It’s clear to anyone who’s done it that living abroad changes you…
I wrote about the way that living abroad can change your whole personality in a little article several years ago.
But I’m just one guy.
And my wine-and-chorizo fueled ramblings from the reign of Juan Carlos I are hardly the end of the story.
So when Fiona, an English teacher who’s lived in both Madrid and Granada, offered to write a guest post about how living abroad changes you (and sometimes for the better) I said…
Fiona’s perspective is quite different than mine – see if you can figure out how.
Either way, I love publishing varying opinions.
(Wanna guest post? Hit me up here.)
How living abroad changes you
I’ve lived and worked as a TEFL teacher in Spain for 5 years now.
My partner and I have just moved from Madrid to Granada and, at least for the medium-term, it looks like we’re here to stay.
I outlined some of the ups and downs of trying to make friends abroad, and in a second language, in a post a few weeks ago.
But making friends in your new country is only one of the challenges you’ll face living away from home.
Here’s what I’ve noticed about how living abroad changes you…
1. Friendships back in your home country will start to self-prioritise.
I generally make it back to the UK about two or three times a year. “But it’s only a two hour flight!” is how most people react when I tell them that.
That’s true, but it’s also at a cost of between €100-200 plus whatever else London manages to drain from my pockets. The dog needs to stay with someone and I need to make sure it’s not a weekend with prior commitments.
All in all, it ends up being ‘when I can’ and ‘when I can’ tends to be seldom and fleeting.
This means that if I’m in the UK for a week or so, it’s spent running from place to place trying to check in with everyone and I usually need another holiday when I’m done, just to relax and put my feet up for a while!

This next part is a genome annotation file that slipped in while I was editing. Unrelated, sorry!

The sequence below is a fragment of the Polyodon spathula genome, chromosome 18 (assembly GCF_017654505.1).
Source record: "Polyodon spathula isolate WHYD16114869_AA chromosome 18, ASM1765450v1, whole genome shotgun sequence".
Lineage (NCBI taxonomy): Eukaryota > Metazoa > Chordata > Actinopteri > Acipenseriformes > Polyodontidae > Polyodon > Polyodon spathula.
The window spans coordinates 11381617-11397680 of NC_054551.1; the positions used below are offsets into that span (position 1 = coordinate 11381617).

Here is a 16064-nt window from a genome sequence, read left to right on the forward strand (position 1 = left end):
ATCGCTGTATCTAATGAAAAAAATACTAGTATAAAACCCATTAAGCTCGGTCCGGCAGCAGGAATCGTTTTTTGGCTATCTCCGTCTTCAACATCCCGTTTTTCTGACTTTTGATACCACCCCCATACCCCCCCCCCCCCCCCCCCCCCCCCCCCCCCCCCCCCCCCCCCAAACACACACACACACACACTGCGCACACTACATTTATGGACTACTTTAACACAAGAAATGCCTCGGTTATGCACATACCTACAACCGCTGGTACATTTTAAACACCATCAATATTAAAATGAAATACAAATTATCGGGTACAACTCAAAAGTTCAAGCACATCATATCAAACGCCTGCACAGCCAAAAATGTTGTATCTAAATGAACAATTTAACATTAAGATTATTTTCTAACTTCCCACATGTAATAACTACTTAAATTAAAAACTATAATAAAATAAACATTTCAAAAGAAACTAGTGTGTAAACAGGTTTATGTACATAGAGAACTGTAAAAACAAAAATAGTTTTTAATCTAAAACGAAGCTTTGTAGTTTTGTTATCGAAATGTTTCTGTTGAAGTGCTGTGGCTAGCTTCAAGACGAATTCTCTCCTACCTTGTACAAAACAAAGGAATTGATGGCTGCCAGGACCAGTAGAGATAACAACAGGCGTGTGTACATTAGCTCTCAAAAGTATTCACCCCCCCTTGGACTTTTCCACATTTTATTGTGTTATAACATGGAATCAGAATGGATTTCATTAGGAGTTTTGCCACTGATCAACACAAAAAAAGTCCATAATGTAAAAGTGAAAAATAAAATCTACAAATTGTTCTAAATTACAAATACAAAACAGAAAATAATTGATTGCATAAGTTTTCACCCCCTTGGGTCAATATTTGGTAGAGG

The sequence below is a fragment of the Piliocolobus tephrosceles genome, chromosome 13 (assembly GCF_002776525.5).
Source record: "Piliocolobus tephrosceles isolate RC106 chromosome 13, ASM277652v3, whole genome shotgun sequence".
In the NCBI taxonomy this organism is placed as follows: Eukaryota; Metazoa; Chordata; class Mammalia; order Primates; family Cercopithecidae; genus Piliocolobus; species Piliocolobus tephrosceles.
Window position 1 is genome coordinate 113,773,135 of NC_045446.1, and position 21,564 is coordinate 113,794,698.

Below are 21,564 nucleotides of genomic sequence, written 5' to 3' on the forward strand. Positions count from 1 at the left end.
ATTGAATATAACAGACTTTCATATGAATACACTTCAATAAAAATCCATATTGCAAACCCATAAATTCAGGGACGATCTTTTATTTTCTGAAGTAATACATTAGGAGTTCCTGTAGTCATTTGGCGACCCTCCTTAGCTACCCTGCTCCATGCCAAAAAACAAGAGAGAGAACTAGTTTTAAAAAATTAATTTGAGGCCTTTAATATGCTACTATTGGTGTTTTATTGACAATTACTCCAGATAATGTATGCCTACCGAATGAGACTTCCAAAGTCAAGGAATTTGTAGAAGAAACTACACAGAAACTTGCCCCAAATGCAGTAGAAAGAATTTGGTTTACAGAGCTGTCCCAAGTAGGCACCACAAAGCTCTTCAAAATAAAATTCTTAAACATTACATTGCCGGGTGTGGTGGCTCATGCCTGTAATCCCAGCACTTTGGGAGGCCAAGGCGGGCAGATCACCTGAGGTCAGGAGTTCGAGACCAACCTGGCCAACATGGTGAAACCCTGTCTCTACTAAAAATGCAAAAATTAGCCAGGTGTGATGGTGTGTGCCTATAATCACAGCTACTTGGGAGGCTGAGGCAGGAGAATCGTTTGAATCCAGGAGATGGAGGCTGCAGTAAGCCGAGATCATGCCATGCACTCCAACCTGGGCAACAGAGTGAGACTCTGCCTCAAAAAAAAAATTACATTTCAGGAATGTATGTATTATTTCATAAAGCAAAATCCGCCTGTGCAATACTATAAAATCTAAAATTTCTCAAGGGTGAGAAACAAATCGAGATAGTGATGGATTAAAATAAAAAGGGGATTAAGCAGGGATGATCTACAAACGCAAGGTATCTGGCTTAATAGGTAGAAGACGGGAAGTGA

I spent the first two weeks of this July catching trains between my family in Brighton, my brother in Dalston, my sister-in-law and her kids in Kingston who were only over from Qatar for a week, and my Aunt and Uncle who flew in from Ottawa half way through my stay in UK.
Catching up with everyone is a highly organised operation!
This means that friends who perhaps pre-move were a regular part of my life have now effectively vanished to the peripheries of my Facebook feed and those friendships that continue have become much more significant.
When checking in with someone means hundreds of pounds, time out of your routine and a fair amount of organisation, you make sure that those people you’re checking in with are worth it.
The same can be said the other way around. Some people will spend their hard earned wages coming to visit you, and will take time out of their day to day to schedule Skype chats.
Those are the people worth holding on to. The others will fade away.
2. Traumas and negative experiences have to be dealt with differently.
When you’re living abroad, you’re away from home, in a new culture with new people, without your support network.
Since I’ve been abroad, I’ve gone through quite a difficult separation, some of my family have been gravely ill, and my partner has been diagnosed with two quite serious conditions, one of which he received treatment for and has since been recovering from, the other we’ve had to learn how to live with.